News, Office

Philips chief emerges from ‘perfect storm’

'If I look at the region, there's definitely lots of opportunities,' says Philips Middle East and Turkey boss Paolo Cervini. 'For instance, controls are the next disruptive technology and it’s in addition to LEDs that controls will make a big difference in energy consumption'

The president of Philips Lighting in the Middle East and Turkey, Paolo Cervini, says the company is only now emerging from the political and market upheavals of recent months to embrace fresh opportunities in the fields of low-energy technologies and smart lighting.

‘My management team and I called 2015 the perfect storm,’ says Cervini, an Italian who moved to Dubai in 2009. ‘You had an absence of government in Turkey, then the imposition of duties, you had the war in Yemen, the collapse of the oil price, and [the situation in] Iran was moving very slowly, and everything was happening at the same time.

‘We are just forming an industry within a market situation which doesn’t allows us to move fast.’

The biggest factor affecting investment, however, is the oil price. It’s down from over 100 dollars a barrel to 29 dollars and is causing headaches for investors across the Gulf states. ‘For instance, in Saudi Arabia, over 80 per cent of public revenue is oil related,’ says Cervini. ‘So we have clients who can’t even pay the salaries of their employees today. And they’re big names.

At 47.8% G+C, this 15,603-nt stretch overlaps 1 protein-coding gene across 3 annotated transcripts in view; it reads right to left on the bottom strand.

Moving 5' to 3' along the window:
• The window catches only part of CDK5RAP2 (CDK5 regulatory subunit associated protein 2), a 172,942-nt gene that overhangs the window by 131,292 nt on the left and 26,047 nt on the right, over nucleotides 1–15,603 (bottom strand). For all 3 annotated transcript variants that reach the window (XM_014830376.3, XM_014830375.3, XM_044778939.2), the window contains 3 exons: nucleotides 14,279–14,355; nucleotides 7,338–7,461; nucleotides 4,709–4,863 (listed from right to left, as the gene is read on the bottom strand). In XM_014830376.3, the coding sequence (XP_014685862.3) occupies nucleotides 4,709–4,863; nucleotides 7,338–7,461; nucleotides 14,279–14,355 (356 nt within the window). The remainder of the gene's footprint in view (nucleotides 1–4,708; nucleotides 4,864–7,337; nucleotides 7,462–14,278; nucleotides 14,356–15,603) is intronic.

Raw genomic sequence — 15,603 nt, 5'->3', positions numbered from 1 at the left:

‘You also have a situation where governmental bodies and municipalities don’t have liquidity and are not able to pay contactors, so the entire value chain in stuck. Projects are not just going on hold; they’re getting cancelled altogether.

‘On the other side of the coin, if I look at the region there’s definitely opportunities. In the UAE for example, there’s opportunities for LEDs. There, the energy issue is going up the agenda. In the Middle East, lighting accounts for 22 per cent of energy use compared to a global figure of 19 per cent, so the opportunity is huge.















‘For public and private companies there’s also a big opportunity. They’re keen to be moving but the sticking point is the initial capital cost. So we are having more conversations about financing, and we are starting to see performance contract management [in the region] which is absolutely a new trend and a new service.

‘We feel empowered as we at Philips have experience here and we can guarantee the performance. Customers feel much better too, as they are getting exactly what they want.’

Globally, LED-based lamps and fixtures account for almost 50 per cent of Philips Lighting revenues, but in the Middle East it’s around 35 per cent, a figure Cervini is keen to improve.

‘In the Middle East it’s all about the growth [in LEDs],’ says Cervini. ‘We will grow this figure rapidly and I think we can get to half our sales coming from LEDs in the next year. For instance, all the street lighting projects we are doing at the moment are LED.’